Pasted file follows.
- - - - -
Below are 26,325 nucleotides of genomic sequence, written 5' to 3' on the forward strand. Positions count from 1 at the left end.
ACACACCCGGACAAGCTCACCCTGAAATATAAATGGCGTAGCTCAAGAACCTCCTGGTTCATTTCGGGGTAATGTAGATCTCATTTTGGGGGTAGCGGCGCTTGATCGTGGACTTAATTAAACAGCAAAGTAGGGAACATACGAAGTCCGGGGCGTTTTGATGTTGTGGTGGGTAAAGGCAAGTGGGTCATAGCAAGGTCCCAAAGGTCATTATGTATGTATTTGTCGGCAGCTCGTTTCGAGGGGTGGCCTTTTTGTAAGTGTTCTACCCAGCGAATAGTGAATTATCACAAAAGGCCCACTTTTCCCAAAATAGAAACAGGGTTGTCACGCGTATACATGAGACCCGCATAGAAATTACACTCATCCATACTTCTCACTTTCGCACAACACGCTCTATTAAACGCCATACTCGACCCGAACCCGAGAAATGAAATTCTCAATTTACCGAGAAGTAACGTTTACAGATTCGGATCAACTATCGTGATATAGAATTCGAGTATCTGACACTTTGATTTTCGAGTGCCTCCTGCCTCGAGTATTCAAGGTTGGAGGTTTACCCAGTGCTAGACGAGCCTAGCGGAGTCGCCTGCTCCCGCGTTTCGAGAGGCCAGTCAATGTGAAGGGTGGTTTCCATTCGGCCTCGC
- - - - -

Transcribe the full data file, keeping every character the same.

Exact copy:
Below are 26,325 nucleotides of genomic sequence, written 5' to 3' on the forward strand. Positions count from 1 at the left end.
ACACACCCGGACAAGCTCACCCTGAAATATAAATGGCGTAGCTCAAGAACCTCCTGGTTCATTTCGGGGTAATGTAGATCTCATTTTGGGGGTAGCGGCGCTTGATCGTGGACTTAATTAAACAGCAAAGTAGGGAACATACGAAGTCCGGGGCGTTTTGATGTTGTGGTGGGTAAAGGCAAGTGGGTCATAGCAAGGTCCCAAAGGTCATTATGTATGTATTTGTCGGCAGCTCGTTTCGAGGGGTGGCCTTTTTGTAAGTGTTCTACCCAGCGAATAGTGAATTATCACAAAAGGCCCACTTTTCCCAAAATAGAAACAGGGTTGTCACGCGTATACATGAGACCCGCATAGAAATTACACTCATCCATACTTCTCACTTTCGCACAACACGCTCTATTAAACGCCATACTCGACCCGAACCCGAGAAATGAAATTCTCAATTTACCGAGAAGTAACGTTTACAGATTCGGATCAACTATCGTGATATAGAATTCGAGTATCTGACACTTTGATTTTCGAGTGCCTCCTGCCTCGAGTATTCAAGGTTGGAGGTTTACCCAGTGCTAGACGAGCCTAGCGGAGTCGCCTGCTCCCGCGTTTCGAGAGGCCAGTCAATGTGAAGGGTGGTTTCCATTCGGCCTCGC